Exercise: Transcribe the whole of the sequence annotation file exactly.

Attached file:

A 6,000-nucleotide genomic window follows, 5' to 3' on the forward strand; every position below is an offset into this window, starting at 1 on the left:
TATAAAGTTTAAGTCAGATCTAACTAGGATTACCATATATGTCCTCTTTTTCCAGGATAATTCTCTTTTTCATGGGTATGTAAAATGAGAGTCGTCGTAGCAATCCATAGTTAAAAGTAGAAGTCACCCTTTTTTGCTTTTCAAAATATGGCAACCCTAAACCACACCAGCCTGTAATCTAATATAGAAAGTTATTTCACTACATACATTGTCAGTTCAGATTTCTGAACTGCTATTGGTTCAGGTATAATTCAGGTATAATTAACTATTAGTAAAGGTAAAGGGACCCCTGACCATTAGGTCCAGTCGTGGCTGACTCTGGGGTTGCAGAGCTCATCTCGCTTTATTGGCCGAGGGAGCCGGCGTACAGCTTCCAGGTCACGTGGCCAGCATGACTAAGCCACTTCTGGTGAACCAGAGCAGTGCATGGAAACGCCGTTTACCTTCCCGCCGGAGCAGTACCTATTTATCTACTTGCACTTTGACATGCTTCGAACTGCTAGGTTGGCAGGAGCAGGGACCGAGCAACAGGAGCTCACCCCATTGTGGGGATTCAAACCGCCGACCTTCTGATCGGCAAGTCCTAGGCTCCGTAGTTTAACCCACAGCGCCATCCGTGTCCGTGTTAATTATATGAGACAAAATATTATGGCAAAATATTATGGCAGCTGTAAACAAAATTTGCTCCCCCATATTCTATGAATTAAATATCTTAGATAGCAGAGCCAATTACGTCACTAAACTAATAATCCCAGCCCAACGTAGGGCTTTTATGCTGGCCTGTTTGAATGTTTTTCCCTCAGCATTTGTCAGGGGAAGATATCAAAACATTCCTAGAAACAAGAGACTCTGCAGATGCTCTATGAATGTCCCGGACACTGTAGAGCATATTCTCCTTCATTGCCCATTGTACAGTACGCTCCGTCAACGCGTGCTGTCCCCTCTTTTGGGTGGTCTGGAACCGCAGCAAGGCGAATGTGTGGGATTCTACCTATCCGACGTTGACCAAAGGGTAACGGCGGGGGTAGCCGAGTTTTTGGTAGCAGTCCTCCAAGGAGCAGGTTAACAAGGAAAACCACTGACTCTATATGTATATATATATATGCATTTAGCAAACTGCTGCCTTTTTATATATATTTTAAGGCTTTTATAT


A 6,000-nucleotide genomic window follows, 5' to 3' on the forward strand; every position below is an offset into this window, starting at 1 on the left:
TATAAAGTTTAAGTCAGATCTAACTAGGATTACCATATATGTCCTCTTTTTCCAGGATAATTCTCTTTTTCATGGGTATGTAAAATGAGAGTCGTCGTAGCAATCCATAGTTAAAAGTAGAAGTCACCCTTTTTTGCTTTTCAAAATATGGCAACCCTAAACCACACCAGCCTGTAATCTAATATAGAAAGTTATTTCACTACATACATTGTCAGTTCAGATTTCTGAACTGCTATTGGTTCAGGTATAATTCAGGTATAATTAACTATTAGTAAAGGTAAAGGGACCCCTGACCATTAGGTCCAGTCGTGGCTGACTCTGGGGTTGCAGAGCTCATCTCGCTTTATTGGCCGAGGGAGCCGGCGTACAGCTTCCAGGTCACGTGGCCAGCATGACTAAGCCACTTCTGGTGAACCAGAGCAGTGCATGGAAACGCCGTTTACCTTCCCGCCGGAGCAGTACCTATTTATCTACTTGCACTTTGACATGCTTCGAACTGCTAGGTTGGCAGGAGCAGGGACCGAGCAACAGGAGCTCACCCCATTGTGGGGATTCAAACCGCCGACCTTCTGATCGGCAAGTCCTAGGCTCCGTAGTTTAACCCACAGCGCCATCCGTGTCCGTGTTAATTATATGAGACAAAATATTATGGCAAAATATTATGGCAGCTGTAAACAAAATTTGCTCCCCCATATTCTATGAATTAAATATCTTAGATAGCAGAGCCAATTACGTCACTAAACTAATAATCCCAGCCCAACGTAGGGCTTTTATGCTGGCCTGTTTGAATGTTTTTCCCTCAGCATTTGTCAGGGGAAGATATCAAAACATTCCTAGAAACAAGAGACTCTGCAGATGCTCTATGAATGTCCCGGACACTGTAGAGCATATTCTCCTTCATTGCCCATTGTACAGTACGCTCCGTCAACGCGTGCTGTCCCCTCTTTTGGGTGGTCTGGAACCGCAGCAAGGCGAATGTGTGGGATTCTACCTATCCGACGTTGACCAAAGGGTAACGGCGGGGGTAGCCGAGTTTTTGGTAGCAGTCCTCCAAGGAGCAGGTTAACAAGGAAAACCACTGACTCTATATGTATATATATATATGCATTTAGCAAACTGCTGCCTTTTTATATATATTTTAAGGCTTTTATAT